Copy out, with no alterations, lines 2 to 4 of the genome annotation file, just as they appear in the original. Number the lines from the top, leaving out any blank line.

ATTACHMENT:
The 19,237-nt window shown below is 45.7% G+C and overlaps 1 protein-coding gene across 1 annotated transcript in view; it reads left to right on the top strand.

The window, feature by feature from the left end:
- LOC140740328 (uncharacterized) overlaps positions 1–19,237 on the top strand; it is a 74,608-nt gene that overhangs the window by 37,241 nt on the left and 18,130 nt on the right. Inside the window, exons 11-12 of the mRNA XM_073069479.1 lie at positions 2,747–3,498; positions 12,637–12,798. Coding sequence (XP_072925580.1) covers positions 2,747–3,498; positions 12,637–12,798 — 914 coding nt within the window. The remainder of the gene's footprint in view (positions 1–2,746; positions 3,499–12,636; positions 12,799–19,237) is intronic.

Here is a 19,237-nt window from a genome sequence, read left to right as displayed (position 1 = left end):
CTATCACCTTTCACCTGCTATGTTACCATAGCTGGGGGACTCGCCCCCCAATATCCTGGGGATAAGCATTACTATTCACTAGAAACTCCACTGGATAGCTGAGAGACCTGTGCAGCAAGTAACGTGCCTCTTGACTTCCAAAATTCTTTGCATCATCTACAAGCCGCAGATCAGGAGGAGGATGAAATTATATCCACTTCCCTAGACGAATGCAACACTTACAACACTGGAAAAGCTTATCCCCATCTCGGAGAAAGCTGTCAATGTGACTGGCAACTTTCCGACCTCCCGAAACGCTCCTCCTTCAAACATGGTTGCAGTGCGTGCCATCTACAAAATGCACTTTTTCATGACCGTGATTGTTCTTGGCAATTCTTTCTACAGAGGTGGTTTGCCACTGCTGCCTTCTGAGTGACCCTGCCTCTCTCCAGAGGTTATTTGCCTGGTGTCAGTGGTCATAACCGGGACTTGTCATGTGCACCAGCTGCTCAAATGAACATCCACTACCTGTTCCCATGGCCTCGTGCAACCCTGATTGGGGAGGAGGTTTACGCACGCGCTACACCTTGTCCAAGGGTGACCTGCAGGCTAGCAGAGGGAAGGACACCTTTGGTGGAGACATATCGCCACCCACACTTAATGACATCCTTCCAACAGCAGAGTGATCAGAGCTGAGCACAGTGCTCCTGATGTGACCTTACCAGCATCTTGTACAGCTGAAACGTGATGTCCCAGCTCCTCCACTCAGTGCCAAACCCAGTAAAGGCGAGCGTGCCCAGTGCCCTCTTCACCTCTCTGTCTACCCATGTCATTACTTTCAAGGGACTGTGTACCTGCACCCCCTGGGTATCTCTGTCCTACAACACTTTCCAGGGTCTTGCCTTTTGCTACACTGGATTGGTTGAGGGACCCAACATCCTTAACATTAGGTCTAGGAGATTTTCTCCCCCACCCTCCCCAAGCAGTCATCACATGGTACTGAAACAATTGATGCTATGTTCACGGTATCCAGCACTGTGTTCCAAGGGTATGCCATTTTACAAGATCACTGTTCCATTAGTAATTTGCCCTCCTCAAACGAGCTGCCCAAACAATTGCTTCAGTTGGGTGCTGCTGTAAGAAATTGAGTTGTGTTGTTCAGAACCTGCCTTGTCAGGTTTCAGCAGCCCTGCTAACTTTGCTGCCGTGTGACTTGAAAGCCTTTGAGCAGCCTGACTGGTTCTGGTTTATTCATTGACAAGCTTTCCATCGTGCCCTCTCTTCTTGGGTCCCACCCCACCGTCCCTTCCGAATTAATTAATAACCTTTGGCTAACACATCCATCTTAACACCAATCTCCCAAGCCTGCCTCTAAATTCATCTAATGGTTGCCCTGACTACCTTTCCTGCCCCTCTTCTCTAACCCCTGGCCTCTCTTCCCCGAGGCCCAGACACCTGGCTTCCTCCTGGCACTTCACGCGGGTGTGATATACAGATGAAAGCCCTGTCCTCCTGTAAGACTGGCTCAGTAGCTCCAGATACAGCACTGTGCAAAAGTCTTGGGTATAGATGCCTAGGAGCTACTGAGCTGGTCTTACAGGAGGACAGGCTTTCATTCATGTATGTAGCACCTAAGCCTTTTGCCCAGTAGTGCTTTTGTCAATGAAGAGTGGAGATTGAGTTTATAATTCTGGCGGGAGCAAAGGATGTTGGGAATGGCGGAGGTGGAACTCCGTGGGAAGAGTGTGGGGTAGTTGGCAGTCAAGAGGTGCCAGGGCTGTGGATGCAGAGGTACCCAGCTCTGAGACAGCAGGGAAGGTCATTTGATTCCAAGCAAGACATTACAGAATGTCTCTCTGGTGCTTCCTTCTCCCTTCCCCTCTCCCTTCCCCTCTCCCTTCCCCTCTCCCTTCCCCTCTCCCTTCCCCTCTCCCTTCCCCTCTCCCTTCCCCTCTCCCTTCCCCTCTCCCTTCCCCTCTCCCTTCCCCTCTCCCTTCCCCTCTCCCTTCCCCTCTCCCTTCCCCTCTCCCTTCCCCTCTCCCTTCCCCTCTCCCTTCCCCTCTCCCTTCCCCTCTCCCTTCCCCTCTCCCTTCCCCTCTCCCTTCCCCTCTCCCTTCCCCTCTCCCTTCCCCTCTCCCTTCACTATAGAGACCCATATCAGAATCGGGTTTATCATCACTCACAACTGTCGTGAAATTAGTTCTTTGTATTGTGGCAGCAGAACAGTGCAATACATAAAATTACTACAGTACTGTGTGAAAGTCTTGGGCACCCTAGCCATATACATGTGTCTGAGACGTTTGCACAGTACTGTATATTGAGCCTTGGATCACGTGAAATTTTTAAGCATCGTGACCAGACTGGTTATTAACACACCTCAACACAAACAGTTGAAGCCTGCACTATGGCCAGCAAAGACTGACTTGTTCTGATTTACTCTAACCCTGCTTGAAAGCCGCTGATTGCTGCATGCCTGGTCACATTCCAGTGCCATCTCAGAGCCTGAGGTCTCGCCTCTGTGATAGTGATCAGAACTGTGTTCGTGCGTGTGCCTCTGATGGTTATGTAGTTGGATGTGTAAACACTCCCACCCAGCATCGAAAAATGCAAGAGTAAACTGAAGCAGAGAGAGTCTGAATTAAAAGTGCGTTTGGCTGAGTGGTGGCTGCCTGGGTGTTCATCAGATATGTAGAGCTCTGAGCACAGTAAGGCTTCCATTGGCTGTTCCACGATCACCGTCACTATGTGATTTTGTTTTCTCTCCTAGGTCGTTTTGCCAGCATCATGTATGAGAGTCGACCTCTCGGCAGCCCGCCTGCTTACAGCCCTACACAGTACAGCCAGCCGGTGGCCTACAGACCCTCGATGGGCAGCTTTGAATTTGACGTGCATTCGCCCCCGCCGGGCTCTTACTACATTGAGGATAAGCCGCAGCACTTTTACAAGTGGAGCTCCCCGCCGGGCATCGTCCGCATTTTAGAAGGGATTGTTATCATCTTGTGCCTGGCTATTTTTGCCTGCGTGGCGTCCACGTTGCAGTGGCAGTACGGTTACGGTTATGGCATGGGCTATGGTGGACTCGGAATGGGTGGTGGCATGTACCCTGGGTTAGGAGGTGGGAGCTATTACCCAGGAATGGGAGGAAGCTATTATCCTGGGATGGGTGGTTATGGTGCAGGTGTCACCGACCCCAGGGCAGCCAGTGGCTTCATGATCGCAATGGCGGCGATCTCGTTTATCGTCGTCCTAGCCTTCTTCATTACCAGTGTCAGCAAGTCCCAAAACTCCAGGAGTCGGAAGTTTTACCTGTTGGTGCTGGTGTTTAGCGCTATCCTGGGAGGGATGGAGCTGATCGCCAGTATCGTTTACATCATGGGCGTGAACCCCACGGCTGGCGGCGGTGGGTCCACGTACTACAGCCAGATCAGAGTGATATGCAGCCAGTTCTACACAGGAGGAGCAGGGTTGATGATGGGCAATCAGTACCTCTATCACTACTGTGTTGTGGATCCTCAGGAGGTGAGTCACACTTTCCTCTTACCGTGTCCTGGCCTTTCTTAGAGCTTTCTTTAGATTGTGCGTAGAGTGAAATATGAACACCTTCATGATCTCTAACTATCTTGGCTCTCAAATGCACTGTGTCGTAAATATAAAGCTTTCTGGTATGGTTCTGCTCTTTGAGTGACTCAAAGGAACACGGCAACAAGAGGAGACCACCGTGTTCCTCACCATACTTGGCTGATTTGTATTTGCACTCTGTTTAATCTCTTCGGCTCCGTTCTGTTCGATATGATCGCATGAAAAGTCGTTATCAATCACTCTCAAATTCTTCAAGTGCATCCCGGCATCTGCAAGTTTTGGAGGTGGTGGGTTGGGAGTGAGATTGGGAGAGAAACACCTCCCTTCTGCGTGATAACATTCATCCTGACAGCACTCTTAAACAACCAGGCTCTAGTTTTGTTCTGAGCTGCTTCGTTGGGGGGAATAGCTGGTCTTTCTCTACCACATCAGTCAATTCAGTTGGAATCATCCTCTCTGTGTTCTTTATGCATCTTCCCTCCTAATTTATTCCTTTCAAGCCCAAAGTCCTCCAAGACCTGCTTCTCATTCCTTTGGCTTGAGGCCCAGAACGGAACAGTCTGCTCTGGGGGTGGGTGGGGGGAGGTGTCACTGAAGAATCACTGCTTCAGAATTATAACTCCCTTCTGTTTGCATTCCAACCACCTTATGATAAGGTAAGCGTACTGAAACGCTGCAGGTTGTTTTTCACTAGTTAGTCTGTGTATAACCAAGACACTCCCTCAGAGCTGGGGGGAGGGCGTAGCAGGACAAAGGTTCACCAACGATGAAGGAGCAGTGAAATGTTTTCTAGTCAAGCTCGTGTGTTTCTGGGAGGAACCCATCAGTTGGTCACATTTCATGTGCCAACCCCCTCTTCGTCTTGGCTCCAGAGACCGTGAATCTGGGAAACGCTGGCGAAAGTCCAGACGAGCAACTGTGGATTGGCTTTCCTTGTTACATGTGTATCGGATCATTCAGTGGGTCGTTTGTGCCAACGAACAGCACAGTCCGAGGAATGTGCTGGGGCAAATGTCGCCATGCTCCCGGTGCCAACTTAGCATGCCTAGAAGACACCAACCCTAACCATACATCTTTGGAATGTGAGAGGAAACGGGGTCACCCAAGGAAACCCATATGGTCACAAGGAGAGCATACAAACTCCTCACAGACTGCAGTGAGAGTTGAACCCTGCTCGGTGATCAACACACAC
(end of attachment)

The window, feature by feature from the left end:
- LOC140740328 (uncharacterized) overlaps positions 1–19,237 on the top strand; it is a 74,608-nt gene that overhangs the window by 37,241 nt on the left and 18,130 nt on the right. Inside the window, exons 11-12 of the mRNA XM_073069479.1 lie at positions 2,747–3,498; positions 12,637–12,798. Coding sequence (XP_072925580.1) covers positions 2,747–3,498; positions 12,637–12,798 — 914 coding nt within the window. The remainder of the gene's footprint in view (positions 1–2,746; positions 3,499–12,636; positions 12,799–19,237) is intronic.

Here is a 19,237-nt window from a genome sequence, read left to right as displayed (position 1 = left end):